China forced banks to hold more foreign currency in reserve for the first time in more than a decade, its most important move yet to curb the yuan surge.
The country’s financial institutions will have to hold 7% of their currencies in reserve from June 15, according to a central bank statement on Monday. This is a 2 percentage point increase and the first such increase since 2007. The move, which the People’s Bank of China says will help liquidity management, effectively reduces the supply of dollars and other currencies on the ground, putting pressure on the yuan to weaken.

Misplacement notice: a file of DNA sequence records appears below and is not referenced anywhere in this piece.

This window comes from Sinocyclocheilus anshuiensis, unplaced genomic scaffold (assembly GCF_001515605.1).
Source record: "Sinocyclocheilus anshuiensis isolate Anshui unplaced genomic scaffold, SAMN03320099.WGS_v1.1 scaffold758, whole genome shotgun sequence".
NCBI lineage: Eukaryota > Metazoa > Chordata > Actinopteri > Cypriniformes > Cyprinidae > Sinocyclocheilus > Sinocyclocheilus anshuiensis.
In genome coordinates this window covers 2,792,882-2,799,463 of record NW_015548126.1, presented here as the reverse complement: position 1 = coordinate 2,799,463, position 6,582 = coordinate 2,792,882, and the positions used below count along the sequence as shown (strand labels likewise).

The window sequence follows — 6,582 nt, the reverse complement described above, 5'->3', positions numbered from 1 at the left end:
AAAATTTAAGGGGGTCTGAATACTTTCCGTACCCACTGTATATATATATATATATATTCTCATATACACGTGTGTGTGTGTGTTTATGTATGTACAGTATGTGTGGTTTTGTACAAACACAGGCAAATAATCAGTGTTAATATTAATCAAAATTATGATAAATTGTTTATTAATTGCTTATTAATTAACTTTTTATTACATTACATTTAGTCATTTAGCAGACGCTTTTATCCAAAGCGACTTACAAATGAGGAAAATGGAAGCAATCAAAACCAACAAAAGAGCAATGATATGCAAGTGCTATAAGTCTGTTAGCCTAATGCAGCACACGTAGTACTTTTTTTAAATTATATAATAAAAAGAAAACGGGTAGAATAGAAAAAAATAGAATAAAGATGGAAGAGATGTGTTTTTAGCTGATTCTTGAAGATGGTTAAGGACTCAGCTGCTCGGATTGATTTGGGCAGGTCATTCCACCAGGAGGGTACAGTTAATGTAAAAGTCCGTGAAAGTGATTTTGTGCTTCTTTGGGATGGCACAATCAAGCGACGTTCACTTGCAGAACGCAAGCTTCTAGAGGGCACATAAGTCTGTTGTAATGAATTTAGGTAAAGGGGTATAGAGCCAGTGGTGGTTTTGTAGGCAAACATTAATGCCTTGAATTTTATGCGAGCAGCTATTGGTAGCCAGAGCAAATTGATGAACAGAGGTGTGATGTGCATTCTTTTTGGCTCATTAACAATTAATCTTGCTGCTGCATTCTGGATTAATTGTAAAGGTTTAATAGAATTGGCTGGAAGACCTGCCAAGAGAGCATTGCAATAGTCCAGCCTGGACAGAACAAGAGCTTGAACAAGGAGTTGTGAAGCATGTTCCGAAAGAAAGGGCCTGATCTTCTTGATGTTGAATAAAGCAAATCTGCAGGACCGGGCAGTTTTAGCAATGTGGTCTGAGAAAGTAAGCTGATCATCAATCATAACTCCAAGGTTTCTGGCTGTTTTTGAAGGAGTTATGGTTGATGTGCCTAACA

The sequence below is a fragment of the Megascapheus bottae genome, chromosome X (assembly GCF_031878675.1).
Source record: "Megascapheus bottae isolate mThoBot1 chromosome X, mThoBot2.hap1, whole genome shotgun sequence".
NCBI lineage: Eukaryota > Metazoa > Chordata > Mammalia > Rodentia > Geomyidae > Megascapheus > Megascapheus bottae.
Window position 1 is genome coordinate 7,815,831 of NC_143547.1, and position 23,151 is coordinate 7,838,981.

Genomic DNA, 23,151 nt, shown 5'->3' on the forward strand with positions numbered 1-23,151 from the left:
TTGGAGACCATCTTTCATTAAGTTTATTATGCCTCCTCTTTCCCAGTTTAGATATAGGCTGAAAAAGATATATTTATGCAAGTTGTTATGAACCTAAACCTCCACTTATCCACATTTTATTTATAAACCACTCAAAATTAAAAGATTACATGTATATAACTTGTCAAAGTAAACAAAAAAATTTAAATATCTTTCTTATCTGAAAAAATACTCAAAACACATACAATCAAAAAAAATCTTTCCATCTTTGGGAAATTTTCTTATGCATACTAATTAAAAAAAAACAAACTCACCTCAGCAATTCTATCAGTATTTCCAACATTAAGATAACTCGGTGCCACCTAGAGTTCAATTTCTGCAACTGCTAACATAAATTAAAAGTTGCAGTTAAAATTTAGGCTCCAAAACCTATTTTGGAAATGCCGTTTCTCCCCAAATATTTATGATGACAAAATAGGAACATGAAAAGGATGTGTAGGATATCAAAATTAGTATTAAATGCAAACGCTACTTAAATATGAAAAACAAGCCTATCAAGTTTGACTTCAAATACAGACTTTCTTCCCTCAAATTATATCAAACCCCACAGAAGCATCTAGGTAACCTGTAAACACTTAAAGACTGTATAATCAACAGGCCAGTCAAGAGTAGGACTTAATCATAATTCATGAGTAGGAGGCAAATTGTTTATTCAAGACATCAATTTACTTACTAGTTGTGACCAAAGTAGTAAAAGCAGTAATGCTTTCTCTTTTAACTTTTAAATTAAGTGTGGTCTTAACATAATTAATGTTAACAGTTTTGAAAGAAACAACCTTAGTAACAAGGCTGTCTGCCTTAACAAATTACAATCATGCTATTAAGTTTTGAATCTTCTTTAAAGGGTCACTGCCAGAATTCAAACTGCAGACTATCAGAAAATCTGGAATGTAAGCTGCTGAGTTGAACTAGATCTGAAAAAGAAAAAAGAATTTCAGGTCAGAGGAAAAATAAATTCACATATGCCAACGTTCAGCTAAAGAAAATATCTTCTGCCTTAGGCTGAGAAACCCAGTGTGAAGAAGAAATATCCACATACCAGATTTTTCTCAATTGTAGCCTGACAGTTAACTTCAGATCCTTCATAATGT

Although analysts said the direct impact could be small, the move is the PBOC’s clearest signal that it is unhappy with the yuan’s surge to a three-year high against the greenback. Authorities had so far limited their response to rhetoric: A former central bank official and state media commentator criticized the currency over the weekend.
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